Most people think that you can install a tumble dryer just about anywhere, much as is thought about most appliances but sadly this isn't the case and you have to consider where that you will install the machine.
When you decide where you will install the machine you can then decide what type of tumble dryer you actually require or, what type of dryer you can accommodate with the installation requirements.
Many modern electronic dryers may well even display a fault code if the ambient or, room temperature is too low and just not operate at all.
Almost every winter, especially a cold one, we get a rash of service calls telling us that a condenser (or heat pump) tumble dryer will not dry. Often this is accompanied by some sort of water leak or condensation problem.
The dryer is ordinarily then found to be in a low temperature environment and the result is unsurprising to us.
What happens is that, instead of the water condensing in the condenser of the dryer it starts to condense on other cold surfaces, like the inner cabinet or even the drum of the tumble dryer itself. Meanwhile all that happens to the laundry in the dryer is that it gets mildly warm.
Vented tumble dryers will often work below this temperature but it isn't recommended.
Running dryers in low temperatures can cause condensation to form on the inside walls of the actual cabinet leading to overfilling in the base of the dryer that the tumble dryer may struggle to clear. In addition to the obvious performance issues that this will give the tumble dryer it can lead to shorting and failure of components such as temperature sensors and lifter pumps, all the more so of the tumble dryer is in any way blocked with fluff.
This renders most condenser and heat pump tumble dryer models completely unsuitable for installations where the temperature is liable to drop below around 10˚C. Please bear this in mind when choosing where you will install your tumble dryer.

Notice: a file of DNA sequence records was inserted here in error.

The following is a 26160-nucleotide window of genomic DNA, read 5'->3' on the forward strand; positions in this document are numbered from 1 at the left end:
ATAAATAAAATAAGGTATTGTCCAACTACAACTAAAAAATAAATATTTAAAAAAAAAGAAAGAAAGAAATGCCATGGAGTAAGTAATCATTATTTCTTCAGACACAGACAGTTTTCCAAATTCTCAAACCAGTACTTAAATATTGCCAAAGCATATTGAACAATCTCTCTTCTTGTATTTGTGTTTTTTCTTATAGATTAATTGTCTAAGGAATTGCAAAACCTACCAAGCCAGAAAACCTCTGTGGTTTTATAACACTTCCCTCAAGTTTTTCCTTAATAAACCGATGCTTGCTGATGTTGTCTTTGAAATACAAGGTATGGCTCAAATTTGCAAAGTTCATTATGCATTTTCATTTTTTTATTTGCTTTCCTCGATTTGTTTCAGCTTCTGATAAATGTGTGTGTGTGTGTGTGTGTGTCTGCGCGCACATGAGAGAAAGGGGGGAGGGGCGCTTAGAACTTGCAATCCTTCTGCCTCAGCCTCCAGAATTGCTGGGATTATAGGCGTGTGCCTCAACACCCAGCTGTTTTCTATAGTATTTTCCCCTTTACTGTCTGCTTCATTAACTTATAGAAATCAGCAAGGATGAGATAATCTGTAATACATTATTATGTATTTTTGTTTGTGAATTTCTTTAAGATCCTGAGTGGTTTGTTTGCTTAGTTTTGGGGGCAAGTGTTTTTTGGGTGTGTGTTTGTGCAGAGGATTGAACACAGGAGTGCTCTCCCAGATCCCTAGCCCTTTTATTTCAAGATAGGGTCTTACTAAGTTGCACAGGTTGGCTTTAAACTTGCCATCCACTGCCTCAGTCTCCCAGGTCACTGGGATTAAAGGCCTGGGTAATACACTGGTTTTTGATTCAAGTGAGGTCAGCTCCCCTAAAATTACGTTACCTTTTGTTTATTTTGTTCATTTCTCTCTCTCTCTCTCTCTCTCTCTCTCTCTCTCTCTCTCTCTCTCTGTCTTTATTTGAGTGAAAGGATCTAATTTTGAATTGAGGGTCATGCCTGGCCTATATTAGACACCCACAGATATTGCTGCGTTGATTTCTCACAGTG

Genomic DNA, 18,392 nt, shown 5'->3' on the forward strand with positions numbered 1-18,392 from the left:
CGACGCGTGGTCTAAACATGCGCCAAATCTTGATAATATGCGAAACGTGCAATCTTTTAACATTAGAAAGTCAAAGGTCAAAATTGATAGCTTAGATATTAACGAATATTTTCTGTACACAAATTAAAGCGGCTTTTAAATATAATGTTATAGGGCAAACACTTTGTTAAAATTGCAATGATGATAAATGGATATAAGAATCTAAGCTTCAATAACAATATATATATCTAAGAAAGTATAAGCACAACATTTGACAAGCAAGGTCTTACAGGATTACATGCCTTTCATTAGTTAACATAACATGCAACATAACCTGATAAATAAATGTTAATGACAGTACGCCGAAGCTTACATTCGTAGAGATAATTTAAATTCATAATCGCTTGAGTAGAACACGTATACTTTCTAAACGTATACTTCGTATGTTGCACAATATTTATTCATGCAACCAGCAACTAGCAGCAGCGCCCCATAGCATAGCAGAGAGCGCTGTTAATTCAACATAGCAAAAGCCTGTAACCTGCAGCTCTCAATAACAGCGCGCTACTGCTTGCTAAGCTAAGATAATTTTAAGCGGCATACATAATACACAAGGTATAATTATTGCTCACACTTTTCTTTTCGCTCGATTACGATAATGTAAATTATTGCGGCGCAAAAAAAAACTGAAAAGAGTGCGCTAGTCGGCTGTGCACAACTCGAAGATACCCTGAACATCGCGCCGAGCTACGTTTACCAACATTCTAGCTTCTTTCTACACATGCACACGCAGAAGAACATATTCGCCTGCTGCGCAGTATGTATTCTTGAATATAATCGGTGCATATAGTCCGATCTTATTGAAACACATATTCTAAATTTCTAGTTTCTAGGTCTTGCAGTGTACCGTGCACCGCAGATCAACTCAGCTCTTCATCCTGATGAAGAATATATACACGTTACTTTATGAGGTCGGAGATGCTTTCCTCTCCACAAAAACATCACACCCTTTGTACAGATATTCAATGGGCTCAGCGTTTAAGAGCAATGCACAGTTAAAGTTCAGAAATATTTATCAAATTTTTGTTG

A tumble dryer needs a ready supply of cool (not too cool and not too warm) air to "breath".
It has to take air in that is cooler than the air in the dryer and it also has to be able to expel that air once it's heated and, even on a condenser or heat pump condenser tumble dryer, that air which is expelled will have some moisture in it, just as a vented dryer expels the air with moisture in it out the vent.
That means a few things for you to consider when you set out to buy a new tumble dryer.
The first is that putting a condenser or heat pump dryer in a confined space with little or a restricted supply of fresh air is a non-starter. You cannot put it in a cupboard and close the door for example. As an absolute minimum you should really have the dryer in a room that has at least 3m² with a fresh supply of air, even an open door to an adjacent room or an open window will do.
If you don't do this then all that happens is that the dryer ends up recirculating the air and, in the process, heating it up. With condenser based dryers this just utterly kills the efficiency of the machine.
Although not a problem seen that often, you can get almost the same thing happening where the air the dryer gets is too warm.
The air passing over the condenser is too warm and the dryer is unable to get a cold enough surface to condense the moisture in the warm air.
This is effectively what happens when they are shut in an unventilated room, especially a small one.
Again vented dryer cope better with these extremes but are not immune to issues caused by them.
The best thing you can possibly do, before choosing a new dryer, is to consider not just the fancy features and looks of the machine but very much where you will install the dryer as that will often determine which one is best or, in a lot of cases, even possible.